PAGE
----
Referring now to FIGS. 4 and 5 the apparatus is applied, in this example to a fractured finger joint, by initially inserting the ends 12 of pins 10 into and through the bone, proximally and distally respectively to the injury site 18. In the example shown the reduced diameter portions 11 of the two pins are of different lengths so as to project fully through two different thicknesses of bone without extending beyond it.
The insertion of the pins will take place under general or regional anaesthesia, and then while traction is applied to the finger the thicker of the two springs 15 is attached to and between the pins 10, its position therealong being determined by location in the first or second grooves 14 close to the finger. This has the effect of moving the free ends of the pins apart, and subsequently the second and more resilient of the two springs 15 is applied so as to urge the free ends of the pins together to a controlled extent to effect the desired amount of distraction of the joint. The degree of distraction can be initially fixed and subsequently altered easily by moving the two springs closer or spacing them further along the wires, or by adjusting the number of turns of one or both springs between the pins. The final position may be checked by X-ray, and once the components of the fractured joint are held in proper inter-relationship, a sterile padded dressing may be applied to the injured finger. The springs 15 may be secured by adding a small amount of mixed fast setting polymer and monomer where the springs are attached to the pins, and the excess lengths of wire and springs may be removed by cutting so that the padded dressing may enclose the entire apparatus. The apparatus is light in weight and of minimal hinderance so that the patient may continue normal activities and may be seen by the practitioner at regular intervals when further X-rays inspections may be made to determine the progress of the treatment. Once the joint is healed the springs and pins are removed leaving the healed joint in a self-supporting mode.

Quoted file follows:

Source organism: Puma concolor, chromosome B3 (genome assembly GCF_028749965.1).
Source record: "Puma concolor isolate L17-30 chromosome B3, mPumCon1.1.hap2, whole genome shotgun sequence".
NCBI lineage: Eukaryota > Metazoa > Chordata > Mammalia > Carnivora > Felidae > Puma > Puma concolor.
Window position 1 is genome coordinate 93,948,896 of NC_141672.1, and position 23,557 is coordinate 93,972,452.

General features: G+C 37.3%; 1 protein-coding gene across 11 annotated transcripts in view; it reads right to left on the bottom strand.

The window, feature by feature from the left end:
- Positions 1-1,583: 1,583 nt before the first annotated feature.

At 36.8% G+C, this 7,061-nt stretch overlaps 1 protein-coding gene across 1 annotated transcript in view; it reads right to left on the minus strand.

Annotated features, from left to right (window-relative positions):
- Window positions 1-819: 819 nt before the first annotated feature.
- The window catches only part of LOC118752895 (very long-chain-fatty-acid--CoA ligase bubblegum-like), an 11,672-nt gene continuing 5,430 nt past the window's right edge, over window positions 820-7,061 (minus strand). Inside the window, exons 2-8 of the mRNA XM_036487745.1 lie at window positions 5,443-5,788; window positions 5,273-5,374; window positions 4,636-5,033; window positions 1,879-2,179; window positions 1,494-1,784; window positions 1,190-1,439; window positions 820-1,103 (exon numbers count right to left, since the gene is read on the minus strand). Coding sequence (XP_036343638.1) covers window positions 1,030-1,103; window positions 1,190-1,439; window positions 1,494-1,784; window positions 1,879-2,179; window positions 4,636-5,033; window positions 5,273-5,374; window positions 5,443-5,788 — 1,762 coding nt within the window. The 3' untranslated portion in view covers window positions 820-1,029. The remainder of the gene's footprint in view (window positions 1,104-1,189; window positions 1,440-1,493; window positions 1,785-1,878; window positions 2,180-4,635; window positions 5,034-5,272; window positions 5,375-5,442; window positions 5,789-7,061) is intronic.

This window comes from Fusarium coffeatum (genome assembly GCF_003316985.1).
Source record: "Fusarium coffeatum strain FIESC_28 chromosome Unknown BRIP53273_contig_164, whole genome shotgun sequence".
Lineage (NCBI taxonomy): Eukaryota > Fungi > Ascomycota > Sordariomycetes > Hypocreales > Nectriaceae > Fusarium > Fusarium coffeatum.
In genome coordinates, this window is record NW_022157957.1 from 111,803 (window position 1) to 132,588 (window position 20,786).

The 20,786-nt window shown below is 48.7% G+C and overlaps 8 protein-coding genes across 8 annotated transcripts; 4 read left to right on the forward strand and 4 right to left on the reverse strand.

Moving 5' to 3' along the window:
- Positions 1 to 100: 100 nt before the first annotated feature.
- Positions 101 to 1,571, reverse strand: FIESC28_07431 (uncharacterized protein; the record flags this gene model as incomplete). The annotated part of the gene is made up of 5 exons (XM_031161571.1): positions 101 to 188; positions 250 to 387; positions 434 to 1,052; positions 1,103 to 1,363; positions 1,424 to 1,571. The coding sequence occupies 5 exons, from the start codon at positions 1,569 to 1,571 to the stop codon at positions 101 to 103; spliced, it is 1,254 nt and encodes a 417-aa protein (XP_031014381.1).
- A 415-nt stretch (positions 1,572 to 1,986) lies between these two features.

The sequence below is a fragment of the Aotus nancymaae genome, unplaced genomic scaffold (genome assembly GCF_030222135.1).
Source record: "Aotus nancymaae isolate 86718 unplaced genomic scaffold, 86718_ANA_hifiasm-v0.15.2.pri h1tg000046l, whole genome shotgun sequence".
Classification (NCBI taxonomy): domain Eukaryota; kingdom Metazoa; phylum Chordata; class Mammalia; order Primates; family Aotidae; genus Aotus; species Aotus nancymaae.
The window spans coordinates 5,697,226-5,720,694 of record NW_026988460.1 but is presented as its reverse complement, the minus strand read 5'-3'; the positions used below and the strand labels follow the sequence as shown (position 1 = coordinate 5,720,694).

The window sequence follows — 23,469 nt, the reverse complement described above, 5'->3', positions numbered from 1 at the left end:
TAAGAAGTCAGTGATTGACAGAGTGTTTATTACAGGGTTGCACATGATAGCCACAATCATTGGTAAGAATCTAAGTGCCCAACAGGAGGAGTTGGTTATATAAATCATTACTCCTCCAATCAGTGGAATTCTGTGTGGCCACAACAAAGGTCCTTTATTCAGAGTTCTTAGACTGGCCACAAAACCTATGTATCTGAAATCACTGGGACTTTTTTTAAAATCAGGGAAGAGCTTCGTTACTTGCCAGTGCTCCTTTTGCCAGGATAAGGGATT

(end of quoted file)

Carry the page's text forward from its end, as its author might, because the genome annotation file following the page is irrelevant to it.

The distraction apparatus herein described can be used in excision arthroplasty of the proximal interphalangeal or the metacarpo-phalangeal joints, so long as the collateral ligaments are not disrupted. It may be used in cases of phalangeal fractures or metacarpal fractures by using gentle distraction initially to maintain reduction for a suitable period to be followed by gentle compression until bony union is achieved.
By suitably increasing the scale of the parts of the apparatus, it may be applied to other intra-articular fractures such as those illustrated in FIGS. 6 and 7, e.g. comminuted fracture of the distal end of the radius, distal end of the tibia or of the tibial plateau. In these cases, the pins 10a, for location, may be threaded centrally as illustrated at 20, and extend through the site to receive springs 15a between respective adjacent grooved end regions of the two pins. In this embodiment, the diameters of pins 10a are constant (except for the grooves 14) at least between the base of the conical end and the far end of the threaded part 20.
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|US4869242 *||Jul 29, 1988||Sep 26, 1989||Galluzzo Mose A||Bone fixation pin and method of using the same|
|SU897232A1 *||Title not available|
|SU1102585A1 *||Title not available|
|1||"Biomechanics of Fracture Healing", Journal of Bone and Joint Surgery, p. 1049, vol. 37A#5, Oct. 1955.|
|2||*||Biomechanics of Fracture Healing , Journal of Bone and Joint Surgery, p. 1049, vol. 37A 5, Oct. 1955.|
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|U.S. Classification||606/54, 606/57, 606/59, 606/105|
|International Classification||A61B17/66, A61B17/64, A61B17/60|
|Cooperative Classification||A61B2017/606, A61B17/6425, A61B17/6441, A61B17/66|
|May 8, 1995||FPAY||Fee payment|
Year of fee payment: 4
|May 17, 1999||FPAY||Fee payment|
Year of fee payment: 8
|Jul 9, 2003||REMI||Maintenance fee reminder mailed|
|Dec 24, 2003||LAPS||Lapse for failure to pay maintenance fees|
|Feb 17, 2004||FP||Expired due to failure to pay maintenance fee|
Effective date: 20031224